Common Name: Passerini's Tanager

chris's_pic_tanager.jpg

Latin Name: Ramphocelus passerinii
Family: Thaupidae

Range:

The Passerini’s Tanager is found on the Carribean side of Central America ranging from southern Mexico all the way down to northeastern Panama. It is not typically found on the Pacific side of Central America, where its sister species Cherrie’s Tanager lives.

Abundance:

It is very commonly found in countries such as Belize, Costa Rica and Panama. Paserini’s Tanager is endemic to the Americas and they can be found from sea level up to 1670 m high. It has a large enough range and abundance that it has a conservation status of “least concern”.

Coloration:

They considered part of the “dull-colored” group of tanagers. R. passerinii is sexually dimorphic; the males are all black with a patch of red covering their lower back, tail and rump (they formally were called scarlet-rumped tanagers). The females however, are a brownish and olive green color sometimes with a small patch of yellow on their chest. The juveniles resemble the female in color but with a greyer head. Young males may have scattered black feathers and when they begin to reach adult age (approximately six months old) the males shed their olive feathers and become black with the red patch [1].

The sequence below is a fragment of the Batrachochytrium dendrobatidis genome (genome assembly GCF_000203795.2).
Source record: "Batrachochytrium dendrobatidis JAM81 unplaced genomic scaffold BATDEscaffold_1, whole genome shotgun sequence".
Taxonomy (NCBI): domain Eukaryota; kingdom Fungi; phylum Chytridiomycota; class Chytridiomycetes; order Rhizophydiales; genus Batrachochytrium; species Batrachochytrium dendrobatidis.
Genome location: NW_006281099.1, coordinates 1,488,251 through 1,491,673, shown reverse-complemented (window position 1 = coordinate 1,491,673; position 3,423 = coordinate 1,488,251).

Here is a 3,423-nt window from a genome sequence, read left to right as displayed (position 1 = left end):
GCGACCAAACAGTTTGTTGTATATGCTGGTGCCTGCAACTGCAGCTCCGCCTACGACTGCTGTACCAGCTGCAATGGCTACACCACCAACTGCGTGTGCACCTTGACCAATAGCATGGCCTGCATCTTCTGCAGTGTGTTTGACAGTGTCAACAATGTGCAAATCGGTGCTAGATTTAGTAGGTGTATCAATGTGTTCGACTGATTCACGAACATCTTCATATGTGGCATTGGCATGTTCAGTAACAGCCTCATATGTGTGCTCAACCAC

female
female in tree
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male in tree

Morphology:

It is a small-sized bird, with both male and female adults approximately equal size and weight of 30-31 grams [1].

Reproductive cycle:

The breeding season begins in March and continues until July and sometimes into early August. The males sing to attract females and the females typically build the nests. It is not clear whether these birds are monogamous or polygynous. Females almost
both_tanagers_together
Male (left) and female (right) perching together
always lay exactly two eggs that are blue and spotted in color and they hatch after twelve days [2]. The female is also exclusively responsible for taking care of the babies. Sometimes the father will bring pieces of food to the nest to give to the babies [1].